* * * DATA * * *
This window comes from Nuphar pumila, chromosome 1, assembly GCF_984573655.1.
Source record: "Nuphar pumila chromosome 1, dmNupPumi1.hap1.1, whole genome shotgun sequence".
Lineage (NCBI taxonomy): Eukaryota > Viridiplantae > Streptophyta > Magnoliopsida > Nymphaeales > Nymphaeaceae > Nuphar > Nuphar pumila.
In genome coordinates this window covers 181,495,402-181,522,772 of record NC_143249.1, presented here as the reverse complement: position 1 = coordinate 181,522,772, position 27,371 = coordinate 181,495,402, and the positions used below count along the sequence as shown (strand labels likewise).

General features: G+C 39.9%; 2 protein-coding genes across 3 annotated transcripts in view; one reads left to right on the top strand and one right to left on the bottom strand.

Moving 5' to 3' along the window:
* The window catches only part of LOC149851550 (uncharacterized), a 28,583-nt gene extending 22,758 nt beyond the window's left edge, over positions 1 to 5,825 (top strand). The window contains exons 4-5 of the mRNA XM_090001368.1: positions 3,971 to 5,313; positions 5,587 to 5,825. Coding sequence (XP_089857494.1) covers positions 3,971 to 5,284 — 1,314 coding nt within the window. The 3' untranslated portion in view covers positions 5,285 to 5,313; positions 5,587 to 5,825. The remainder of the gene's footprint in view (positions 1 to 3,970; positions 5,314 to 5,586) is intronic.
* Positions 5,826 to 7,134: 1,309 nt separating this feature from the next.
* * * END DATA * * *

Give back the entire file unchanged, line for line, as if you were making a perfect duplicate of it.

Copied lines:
This window comes from Nuphar pumila, chromosome 1, assembly GCF_984573655.1.
Source record: "Nuphar pumila chromosome 1, dmNupPumi1.hap1.1, whole genome shotgun sequence".
Lineage (NCBI taxonomy): Eukaryota > Viridiplantae > Streptophyta > Magnoliopsida > Nymphaeales > Nymphaeaceae > Nuphar > Nuphar pumila.
In genome coordinates this window covers 181,495,402-181,522,772 of record NC_143249.1, presented here as the reverse complement: position 1 = coordinate 181,522,772, position 27,371 = coordinate 181,495,402, and the positions used below count along the sequence as shown (strand labels likewise).

General features: G+C 39.9%; 2 protein-coding genes across 3 annotated transcripts in view; one reads left to right on the top strand and one right to left on the bottom strand.

Moving 5' to 3' along the window:
* The window catches only part of LOC149851550 (uncharacterized), a 28,583-nt gene extending 22,758 nt beyond the window's left edge, over positions 1 to 5,825 (top strand). The window contains exons 4-5 of the mRNA XM_090001368.1: positions 3,971 to 5,313; positions 5,587 to 5,825. Coding sequence (XP_089857494.1) covers positions 3,971 to 5,284 — 1,314 coding nt within the window. The 3' untranslated portion in view covers positions 5,285 to 5,313; positions 5,587 to 5,825. The remainder of the gene's footprint in view (positions 1 to 3,970; positions 5,314 to 5,586) is intronic.
* Positions 5,826 to 7,134: 1,309 nt separating this feature from the next.